What pages on your site can help you snag some better local rankings – and customers? And do you have those pages on your site?
May seem like basic questions. But if most of the sites I see are any indication, most business owners haven’t lost sleep over them.
They’ve got a homepage.
There’s a “Contact” page with a phone number on it. (The number has a typo.)
There’s an “About Us” page that doesn’t identify “us” or anything about “us” but does tell you how great the company is. Maybe it even has a stock photo of office workers with clip-on ties high-fiving each other.
The better sites might even have a “Services” page, plus maybe a “Testimonials” page with a one-liner from JJ in Chicago and Anna Karenina penned by Martha in Florida. Now that’s marketing gold.
Let’s put aside the fact that most small-business sites don’t include a good blog or have any way to grow bigger this year than they were last year: The slim number of pages alone makes most sites online paperweights. If a business is doing OK for customers, it’s despite the site, not because of it.
Fewer pages on your site means there’s less info for visitors to grab onto. Each page you create is a chance to answer a question a potential customer might be wondering.
And don’t give me that “but people don’t read” hogwash. They read…when you address their problems and questions. You want them to have the option of reading more if they want to.
Creating more pages is also a chance to pick up some local-organic rankings, if you play your cards right. Most sites are so thin that the only page that might – might - rank well in the local results is the homepage. A meatier site gives you – if nothing else – more opportunities to grab some organic rankings.
Not all of these page-types will apply to your business, but I’m guessing most will.
See if you can create these 21 types of pages on your site:
“Locations” – If you have locations in Cleveland, Columbus, and Cincinnati, you might have an “Ohio Locations” page with a short blurb on each of those locations, plus links to pages where you say a little more about each location. Or you might have a “service areas” page. Same idea, but you’d be pointing people toward “city pages” for the main cities you serve.
Individual location – You’d have a page for your Cleveland location, a page for your Columbus location, and another one for your Cincinnati location.
“Services” – List all your services, have a blurb on each, and link to a page for each. Do the same if you offer products, rather than services.
Individual service – The more detail you can give on each service, the better.
“Our Team” or “About Us” – This is a page everyone expects to see. It’s also one that you can pretty easily optimize: It can be “Our Electricians” or “About Your Surgeons” or “Meet Your Attorneys.” Here’s an excellent example.
Individual bios – Have a page for each employee, technician, agent, doctor, nurse, lawyer, paralegal, etc.
FAQs – You could have a general FAQ and one (or several) for more-specialized questions. You could have “Dental Insurance FAQs,” “First-Time Home Buyer FAQs,” “Common Questions on Tankless Water Heaters” – whatever.
“In the Media” – Have you been featured in the local paper, or did the local news reporter stick a mic in your face for 15 seconds? Show or mention it here.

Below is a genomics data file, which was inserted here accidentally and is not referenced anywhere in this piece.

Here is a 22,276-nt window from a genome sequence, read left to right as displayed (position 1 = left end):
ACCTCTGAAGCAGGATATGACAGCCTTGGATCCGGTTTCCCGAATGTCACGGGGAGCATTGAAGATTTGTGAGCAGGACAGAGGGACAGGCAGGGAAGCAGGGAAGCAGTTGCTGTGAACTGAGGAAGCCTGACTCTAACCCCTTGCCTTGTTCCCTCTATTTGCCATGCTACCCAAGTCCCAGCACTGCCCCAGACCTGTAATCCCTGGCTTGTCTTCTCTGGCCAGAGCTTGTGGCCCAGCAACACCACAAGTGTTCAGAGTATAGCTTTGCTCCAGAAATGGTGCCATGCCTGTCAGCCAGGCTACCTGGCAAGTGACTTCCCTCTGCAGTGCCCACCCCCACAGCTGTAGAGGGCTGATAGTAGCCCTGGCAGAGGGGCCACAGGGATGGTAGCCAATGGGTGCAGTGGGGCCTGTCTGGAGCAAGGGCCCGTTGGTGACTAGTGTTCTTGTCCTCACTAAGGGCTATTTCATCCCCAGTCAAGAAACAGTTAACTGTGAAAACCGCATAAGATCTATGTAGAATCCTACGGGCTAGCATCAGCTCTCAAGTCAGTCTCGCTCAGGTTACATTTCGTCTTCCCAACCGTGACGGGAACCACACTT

“Community” or “Giving Back” – Describe what you do for charity. (Do something, if you’re not already.)
Photos – Be sure to name the photos relevantly, and try to include captions. Don’t overdo it.
Videos – Embed your videos on the page. See if you can name your page something like “Videos on How to ____.”
Awards or Recognition – It’s fine to mention little stuff until there’s bigger stuff.
Company History – Stick to the story; on other pages you can talk about what makes you great. If there’s not much of a “history” yet, consider doing a “Values” page.
“Qualifications” or “Certifications” – Same idea as with the “Awards” or “Recognition” page. Use what you’ve got.
Insurance accepted – If applicable.
Financing – If applicable.
“Why us?” – Here’s an example.
Case-study – Describe what you did for a specific customer or client (with his/her permission, of course). Include pictures if you can.
“Learning Center” – Define relevant, useful, and unavoidable jargon terms you think customers should know. Explain concepts you’d like your customers to grasp – for their sake and for yours. Even cannibalize some of your FAQs and use them here. Here’s an example of a good “learning center.”
“Portfolio” – Most applicable if you’re a contractor, designer of any kind, or consultant.
Anyway, back to the action items…
What if you already have those pages on your site? See how you can beef them up.
What if you like the “minimal” look? Then get used to minimal rankings and phone calls. (Or just work on your navigation and menu structure.)
It’s up to you to create the lumps of clay – and yes, that involves writing.
But once you get to the sculpting stage, you’ll want to refer to these handy posts on on-page optimization:
The Anatomy of an Optimal Local Landing Page - Mike Ramsey
Understand and Rock the Google Venice Update - Mike Ramsey
And a few relevant posts from me:
Maybe the best thing about a bigger, more-detailed site is that it’s a reliable way to get found by local customers even if / when something bad happens to your Google+ Local (or Bing Places) rankings. Relying on the “maps”-style rankings is just stupid.
While we’re on the topic, I have found that bigger, beefier sites tend to rank better in the Google+ Local (or Bing Places) rankings. Even when they don’t have many or any links. Don’t ask me why. It just seems to work out that way.
March into battle with more weapons.
Can you think of any types of pages that (1) customers want to see and that (2) might actually rank well? Leave a comment!